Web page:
Back in the day, say 10 years ago, trading patterns in the gold shares where used to define macro predictions of future events. Price signals mattered to a whole group of investors who forecasted increasing inflation, deflation, and direction of interest rates based on share price movements of gold shares. Granted any predictions were based on the use of regression analysis. I have personally seen regression analysis on the price index of the TSX gold index, going back some 30 to 40 years having a near perfect correlation with interest rates. I say, near perfect, because over the last 5 years with the increase in gold company shares, interest rates have decreased (significantly) instead of increasing.
It’s hard to have a discussion of this group (gold shares), without at least acknowledging the GLD. Because of financial engineering, an ETF (exchange traded fund) was designed so investors could have a direct play in the price of gold bullion without the operational risk with may occur when buying shares of a gold mining company.
So the question of the day is whether the collective fall in price of gold share companies actually mean anything in a macro context. Specifically, are gold shares forecasting deflation ahead for the US and perhaps the world economy? Or, with the invention of the GLD, gold mining shares are just operating companies with little to no predictive power.
I have pondering this question for sometime, with no real answer. This is why I love the model price charts, because price signals weighted against model price and our Economic Book Values can give some clues about the future price action.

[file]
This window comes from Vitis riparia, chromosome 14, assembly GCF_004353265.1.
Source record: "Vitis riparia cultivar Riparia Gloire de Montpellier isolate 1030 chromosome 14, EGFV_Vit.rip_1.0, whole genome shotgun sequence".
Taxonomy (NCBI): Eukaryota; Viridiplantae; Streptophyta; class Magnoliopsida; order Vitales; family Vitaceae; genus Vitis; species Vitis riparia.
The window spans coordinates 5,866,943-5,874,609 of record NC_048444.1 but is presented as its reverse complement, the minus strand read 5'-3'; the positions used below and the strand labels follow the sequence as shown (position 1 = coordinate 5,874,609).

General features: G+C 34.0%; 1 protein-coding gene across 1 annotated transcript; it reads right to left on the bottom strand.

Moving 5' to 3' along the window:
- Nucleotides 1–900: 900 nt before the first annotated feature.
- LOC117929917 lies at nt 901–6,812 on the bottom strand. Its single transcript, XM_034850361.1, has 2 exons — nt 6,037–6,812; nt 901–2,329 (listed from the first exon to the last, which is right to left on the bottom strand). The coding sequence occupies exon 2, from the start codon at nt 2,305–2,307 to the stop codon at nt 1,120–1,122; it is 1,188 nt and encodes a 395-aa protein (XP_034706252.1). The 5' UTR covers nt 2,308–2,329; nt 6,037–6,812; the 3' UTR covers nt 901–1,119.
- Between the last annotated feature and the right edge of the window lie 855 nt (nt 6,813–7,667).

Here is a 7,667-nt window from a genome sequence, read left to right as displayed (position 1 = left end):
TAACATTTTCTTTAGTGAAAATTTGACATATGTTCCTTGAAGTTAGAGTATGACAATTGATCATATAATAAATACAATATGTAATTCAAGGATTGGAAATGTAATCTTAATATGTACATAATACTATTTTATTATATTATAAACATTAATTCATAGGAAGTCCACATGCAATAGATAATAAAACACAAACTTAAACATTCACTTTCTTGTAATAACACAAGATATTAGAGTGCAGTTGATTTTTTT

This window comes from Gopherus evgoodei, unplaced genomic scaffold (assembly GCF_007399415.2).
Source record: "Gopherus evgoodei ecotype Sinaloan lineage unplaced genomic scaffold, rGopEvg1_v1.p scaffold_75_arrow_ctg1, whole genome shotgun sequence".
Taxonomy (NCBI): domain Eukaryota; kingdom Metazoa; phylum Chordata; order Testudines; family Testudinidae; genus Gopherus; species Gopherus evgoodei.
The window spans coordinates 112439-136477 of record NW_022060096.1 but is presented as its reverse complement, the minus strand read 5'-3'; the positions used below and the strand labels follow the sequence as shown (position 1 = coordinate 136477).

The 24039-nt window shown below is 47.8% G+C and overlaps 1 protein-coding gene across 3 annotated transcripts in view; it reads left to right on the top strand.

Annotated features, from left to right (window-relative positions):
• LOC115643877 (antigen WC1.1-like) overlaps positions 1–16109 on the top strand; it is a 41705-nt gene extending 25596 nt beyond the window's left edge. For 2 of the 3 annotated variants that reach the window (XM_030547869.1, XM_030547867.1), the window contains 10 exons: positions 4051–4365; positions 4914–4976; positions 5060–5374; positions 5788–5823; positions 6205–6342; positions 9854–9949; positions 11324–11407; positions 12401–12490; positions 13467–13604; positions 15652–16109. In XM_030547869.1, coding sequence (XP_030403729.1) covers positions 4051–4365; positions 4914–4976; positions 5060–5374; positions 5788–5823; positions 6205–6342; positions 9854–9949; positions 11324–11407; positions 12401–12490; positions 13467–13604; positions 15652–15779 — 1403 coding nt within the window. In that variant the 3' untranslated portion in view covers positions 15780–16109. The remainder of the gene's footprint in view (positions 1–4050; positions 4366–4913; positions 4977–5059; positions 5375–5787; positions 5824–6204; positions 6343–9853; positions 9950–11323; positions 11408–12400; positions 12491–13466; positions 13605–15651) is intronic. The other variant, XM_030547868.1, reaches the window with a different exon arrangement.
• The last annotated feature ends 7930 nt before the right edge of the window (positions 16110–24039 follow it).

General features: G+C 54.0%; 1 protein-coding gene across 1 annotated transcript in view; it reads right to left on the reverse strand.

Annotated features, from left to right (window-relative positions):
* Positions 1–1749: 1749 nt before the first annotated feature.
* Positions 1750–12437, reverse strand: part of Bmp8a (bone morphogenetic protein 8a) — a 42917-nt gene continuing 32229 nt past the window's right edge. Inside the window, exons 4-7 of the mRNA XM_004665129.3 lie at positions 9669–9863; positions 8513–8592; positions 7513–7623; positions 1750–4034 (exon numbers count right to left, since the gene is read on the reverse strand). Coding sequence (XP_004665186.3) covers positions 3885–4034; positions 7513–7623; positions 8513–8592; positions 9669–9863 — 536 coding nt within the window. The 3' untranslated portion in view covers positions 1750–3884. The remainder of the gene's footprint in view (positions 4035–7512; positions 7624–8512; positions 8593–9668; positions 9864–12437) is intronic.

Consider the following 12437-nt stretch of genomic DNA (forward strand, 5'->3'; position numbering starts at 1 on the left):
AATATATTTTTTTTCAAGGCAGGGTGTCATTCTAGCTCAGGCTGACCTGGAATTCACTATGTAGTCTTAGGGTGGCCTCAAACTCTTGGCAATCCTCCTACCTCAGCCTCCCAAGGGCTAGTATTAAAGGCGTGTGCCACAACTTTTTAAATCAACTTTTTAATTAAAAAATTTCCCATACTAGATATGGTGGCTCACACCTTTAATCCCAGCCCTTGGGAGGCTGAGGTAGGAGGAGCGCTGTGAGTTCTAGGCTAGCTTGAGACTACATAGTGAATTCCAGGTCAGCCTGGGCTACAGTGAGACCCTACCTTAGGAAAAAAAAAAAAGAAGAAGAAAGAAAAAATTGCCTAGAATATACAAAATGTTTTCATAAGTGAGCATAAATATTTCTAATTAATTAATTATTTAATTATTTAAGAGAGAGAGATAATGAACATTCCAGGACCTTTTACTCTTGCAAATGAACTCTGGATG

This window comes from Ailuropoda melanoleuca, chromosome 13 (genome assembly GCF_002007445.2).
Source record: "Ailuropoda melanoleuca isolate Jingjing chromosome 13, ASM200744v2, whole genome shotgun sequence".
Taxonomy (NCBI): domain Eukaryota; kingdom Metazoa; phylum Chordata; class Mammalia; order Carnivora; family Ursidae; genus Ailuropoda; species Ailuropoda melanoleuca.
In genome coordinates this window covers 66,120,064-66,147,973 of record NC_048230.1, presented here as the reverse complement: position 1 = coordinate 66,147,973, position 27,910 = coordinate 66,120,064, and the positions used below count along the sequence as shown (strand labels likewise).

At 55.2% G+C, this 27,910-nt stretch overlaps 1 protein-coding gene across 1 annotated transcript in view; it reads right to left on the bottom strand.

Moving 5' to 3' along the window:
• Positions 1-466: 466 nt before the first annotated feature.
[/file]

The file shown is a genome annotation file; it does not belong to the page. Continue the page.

Look at three gold mining companies and see what our model price charts are telling us.
Barrick Gold Corp. (ABX)
Here is our chart.
Barrick Gold with weekly price bars, EBV Lines (colored lines) and model price (dashed line)
For those interested, a daily updated chart of ABX subsequent to this post will be maintained on Facebook, here.
EBV+2 is an important price point for ABX. EBV +2 is $37.84US. Certainly if ABX broke EBV+2, I think EBV would be a realistic price target ($26.07). We have financial data on ABX going back 17 years. ABX has only traded once at EBV, which occurred in the crash of 2008.
Newmont Mining Corp. (NEM)
Here is our chart.
Newmont Mining with weekly price bars, EBV Lines (colored lines) and model price (dashed line)
For those interested, a daily updated chart of NEM subsequent to this post will be maintained on Facebook, here.
EBV+2 is an important price point for NEM. EBV+2 is $41.76US. Same as ABX, if NEM broke EBV+2, I think EBV would be a realistic price target ($28.77). Reviewing our financial data going back 17 years, NEM has never traded at EBV.
Please remember these are NOT predictions. These are “what if’s” and probability. Why invest in something unless you have a strategy or a plan? That’s why model price charts can help with the “what if’s” questions.
GoldCorp Inc. (GG)
Here is the chart.
GoldCorp with weekly price bars, EBV Lines (colored lines) and model price (dashed line)
For those interested, a daily updated chart of GG subsequent to this post will be maintained on Facebook, here.
As you can see, GG has already broken EBV+2 or $39.84US. I believe the probability is quite high that GG will trade at EBV sometime in the future. Timing as always is everything – however we at least know the direction. In the crash of 2008, GG traded as low as EBV-2 or $18.80US, using the March 31, 2012 balance sheet.
Are falling gold mining shares telling anything about our economic future? History is always easier looking backwards. Maybe gold shares are telling us something, maybe not.
Certainly with ABX and NEM, important support will be tested in terms of EBV+2. If these two giants break EBV+2 then lower prices seem highly probable. Maybe gold shares will be getting so inexpensive, that mining gold on Wall Street (in terms of M&A activity) will be more profitable than mining gold in the ground.
Like everything else in this market, this subject will be interesting to observe.